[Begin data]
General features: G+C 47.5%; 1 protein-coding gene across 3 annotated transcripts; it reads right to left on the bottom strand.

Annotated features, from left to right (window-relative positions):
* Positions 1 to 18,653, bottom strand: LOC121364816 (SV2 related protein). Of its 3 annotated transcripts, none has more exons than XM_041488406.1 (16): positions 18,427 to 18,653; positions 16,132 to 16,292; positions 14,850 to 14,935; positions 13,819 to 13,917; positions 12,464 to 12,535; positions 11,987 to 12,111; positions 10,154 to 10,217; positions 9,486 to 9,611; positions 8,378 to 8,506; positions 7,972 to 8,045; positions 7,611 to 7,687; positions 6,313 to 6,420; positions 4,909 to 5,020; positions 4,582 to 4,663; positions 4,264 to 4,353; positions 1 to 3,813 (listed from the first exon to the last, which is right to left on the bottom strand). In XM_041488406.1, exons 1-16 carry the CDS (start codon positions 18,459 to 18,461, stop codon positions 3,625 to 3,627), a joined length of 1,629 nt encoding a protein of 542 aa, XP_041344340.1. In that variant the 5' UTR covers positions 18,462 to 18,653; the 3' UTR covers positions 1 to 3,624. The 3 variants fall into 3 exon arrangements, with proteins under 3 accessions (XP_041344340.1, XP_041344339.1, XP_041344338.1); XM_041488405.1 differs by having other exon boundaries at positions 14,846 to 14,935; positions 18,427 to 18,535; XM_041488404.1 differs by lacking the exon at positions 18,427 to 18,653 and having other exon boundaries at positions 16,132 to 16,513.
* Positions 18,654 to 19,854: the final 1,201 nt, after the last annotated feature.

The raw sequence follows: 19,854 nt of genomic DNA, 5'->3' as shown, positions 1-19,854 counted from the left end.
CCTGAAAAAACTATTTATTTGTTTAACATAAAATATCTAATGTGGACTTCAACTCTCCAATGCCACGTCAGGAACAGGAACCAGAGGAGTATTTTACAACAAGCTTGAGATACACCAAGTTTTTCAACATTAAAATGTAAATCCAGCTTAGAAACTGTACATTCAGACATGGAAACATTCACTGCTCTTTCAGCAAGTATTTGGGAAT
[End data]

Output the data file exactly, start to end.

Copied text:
General features: G+C 47.5%; 1 protein-coding gene across 3 annotated transcripts; it reads right to left on the bottom strand.

Annotated features, from left to right (window-relative positions):
* Positions 1 to 18,653, bottom strand: LOC121364816 (SV2 related protein). Of its 3 annotated transcripts, none has more exons than XM_041488406.1 (16): positions 18,427 to 18,653; positions 16,132 to 16,292; positions 14,850 to 14,935; positions 13,819 to 13,917; positions 12,464 to 12,535; positions 11,987 to 12,111; positions 10,154 to 10,217; positions 9,486 to 9,611; positions 8,378 to 8,506; positions 7,972 to 8,045; positions 7,611 to 7,687; positions 6,313 to 6,420; positions 4,909 to 5,020; positions 4,582 to 4,663; positions 4,264 to 4,353; positions 1 to 3,813 (listed from the first exon to the last, which is right to left on the bottom strand). In XM_041488406.1, exons 1-16 carry the CDS (start codon positions 18,459 to 18,461, stop codon positions 3,625 to 3,627), a joined length of 1,629 nt encoding a protein of 542 aa, XP_041344340.1. In that variant the 5' UTR covers positions 18,462 to 18,653; the 3' UTR covers positions 1 to 3,624. The 3 variants fall into 3 exon arrangements, with proteins under 3 accessions (XP_041344340.1, XP_041344339.1, XP_041344338.1); XM_041488405.1 differs by having other exon boundaries at positions 14,846 to 14,935; positions 18,427 to 18,535; XM_041488404.1 differs by lacking the exon at positions 18,427 to 18,653 and having other exon boundaries at positions 16,132 to 16,513.
* Positions 18,654 to 19,854: the final 1,201 nt, after the last annotated feature.

The raw sequence follows: 19,854 nt of genomic DNA, 5'->3' as shown, positions 1-19,854 counted from the left end.
CCTGAAAAAACTATTTATTTGTTTAACATAAAATATCTAATGTGGACTTCAACTCTCCAATGCCACGTCAGGAACAGGAACCAGAGGAGTATTTTACAACAAGCTTGAGATACACCAAGTTTTTCAACATTAAAATGTAAATCCAGCTTAGAAACTGTACATTCAGACATGGAAACATTCACTGCTCTTTCAGCAAGTATTTGGGAAT